New Panel Texturing

I’ve been working on few new additional features to the Subtransit texturing subsystem. The game uses a slightly unconventional approach to texturing which permits significantly higher detail density than simply using unique textures per object. I will talk about the texturing subsystem more in the following posts, but this post should give a general hint of how it’s structured.

So while driving the train, one of the most important parts about the experience is the drivers controls and the drivers panel. In the 81-717 train, the panel is a big console located right in front of the driver, containing most of the primary train controls. It is made up of several panels called blocks (numbered from 1 to 7):

In Subtransit, each of the train wagons is unique to an extent (defined by its unique wagon number, as well as minor differences in the cabin and in the interior). This means that the scuff marks, scratches and other damage, re-painting traces and paint colors and so on are all varied and different in every single wagon.

While it wasn’t originally planned that the train panels would have a complicated rendering procedure, the need for easy adjustment of panel colors, preference for having unique cabins and so on was all justification for blending the final panel material in runtime. Here is a test render of the panel after all the improvements I’ve added to the base shader. This does not reflect how it will look like in the final game, it is merely a test mockup!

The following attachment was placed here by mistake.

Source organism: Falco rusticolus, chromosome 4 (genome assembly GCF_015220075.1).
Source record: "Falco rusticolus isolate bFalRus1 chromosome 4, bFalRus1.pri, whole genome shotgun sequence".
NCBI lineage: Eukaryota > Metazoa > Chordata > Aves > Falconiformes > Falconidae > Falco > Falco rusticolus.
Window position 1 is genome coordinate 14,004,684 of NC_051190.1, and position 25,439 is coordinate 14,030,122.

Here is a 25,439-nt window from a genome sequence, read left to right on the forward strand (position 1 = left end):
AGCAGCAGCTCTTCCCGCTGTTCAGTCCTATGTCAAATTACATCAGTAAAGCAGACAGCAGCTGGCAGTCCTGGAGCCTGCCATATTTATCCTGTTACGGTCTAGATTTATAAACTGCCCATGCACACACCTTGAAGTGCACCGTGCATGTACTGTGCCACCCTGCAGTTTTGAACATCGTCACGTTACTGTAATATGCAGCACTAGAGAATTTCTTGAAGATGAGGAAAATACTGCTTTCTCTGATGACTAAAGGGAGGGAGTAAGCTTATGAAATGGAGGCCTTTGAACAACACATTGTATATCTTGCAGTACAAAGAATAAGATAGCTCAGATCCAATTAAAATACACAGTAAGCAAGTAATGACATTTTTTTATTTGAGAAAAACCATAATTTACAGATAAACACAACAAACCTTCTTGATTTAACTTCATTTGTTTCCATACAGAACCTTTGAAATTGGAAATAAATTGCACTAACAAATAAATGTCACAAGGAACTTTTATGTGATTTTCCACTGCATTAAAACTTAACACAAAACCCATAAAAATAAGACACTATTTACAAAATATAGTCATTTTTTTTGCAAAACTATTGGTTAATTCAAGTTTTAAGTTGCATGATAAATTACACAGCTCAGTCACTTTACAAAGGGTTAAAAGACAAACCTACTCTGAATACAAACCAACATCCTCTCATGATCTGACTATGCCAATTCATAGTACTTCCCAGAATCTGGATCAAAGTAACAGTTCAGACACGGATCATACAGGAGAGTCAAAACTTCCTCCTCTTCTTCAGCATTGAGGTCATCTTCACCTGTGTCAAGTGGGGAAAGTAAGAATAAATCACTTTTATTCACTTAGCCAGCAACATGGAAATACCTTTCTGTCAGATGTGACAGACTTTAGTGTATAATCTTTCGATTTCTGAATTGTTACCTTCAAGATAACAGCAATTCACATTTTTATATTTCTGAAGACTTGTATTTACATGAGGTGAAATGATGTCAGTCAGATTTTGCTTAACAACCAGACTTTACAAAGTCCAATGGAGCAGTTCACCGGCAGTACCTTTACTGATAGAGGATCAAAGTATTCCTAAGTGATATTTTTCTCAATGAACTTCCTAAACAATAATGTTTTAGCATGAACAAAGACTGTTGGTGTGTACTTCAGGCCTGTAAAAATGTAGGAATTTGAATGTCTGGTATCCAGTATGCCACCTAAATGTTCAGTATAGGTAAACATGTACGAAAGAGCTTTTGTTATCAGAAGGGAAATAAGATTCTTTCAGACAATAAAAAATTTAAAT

The final texture is mix of ten different layers with different masks (some of them are even masked twice or combined together in various ways):

  1. Base texture of the panel which defines the top-most layer of paint
  2. Detail layer which adds additional micro-normals detail to the panel paint (not used on the screenshot above)
  3. Primary wear layer which adds areas where paint is completely peeled off, revealing the bottom-most layer (usually it is the oldest paint or simply the rust of the panel itself).
  4. Secondary wear layer, usually left after one of the previous repaints where base paint has peeled off, but has not revealed the primary layer
  5. Letter emboss layer which adds embossing of the letters printed on the panel
  6. Letter inking layer which adds the actual letters of printed text, masked to simulate paint peeling
  7. Primary wear layer embossing, which simulates the thickness of secondary & base layers of paint
  8. Secondary wear layer embossing, which simulates thickness of the base layer of paint
  9. Dirt layer, which simply simulates dirt accumulation around crevices and other parts of the panel (also not used on the screenshot above)

The base texture of the paneling is simply the texture of paint applied to the panel mesh. I will go in greater detail about this phase in one of the next posts.

Primary wear layer

The primary wear layer uses an existing feature in our texturing subsystem that permits adding edge wear and other types of damage, masked by a curvature map. One of the new features I’ve added is the ability to replace curvature map by a ‘boosting’ map. A curvature map would mask out edge wear based on local curvature (only positive curvature is used for edge wear). The boost map extends this to also permit applying arbitrary wear patterns onto the surface:

mask1 In other words, the masking values (opacity of the edge wear layer) are calculated as following for the two different cases:

mask_curvature = ((input - 0.5)*2.0) * wear_texture
mask_boost = clamp(input*2.0, 0, 1) * wear_texture + clamp((input-0.5)*2.0, 0, 1)

Afterwards, the masking value is put through a threshold filter (if required) to create sharpness in transition from edge wear to no edge wear. The boosting mask for this panel looks like the picture on the right. So for a boosting mask like this gray areas are equal to 0.5 and indicate zones where primary wear may be applied. White areas are equal to +1.0 boost and indicate zones where wear will definitely be applied).

For the boosting mask above, this is the final rendering result with just the primary wear layer (the alternate image shows the computed wear mask):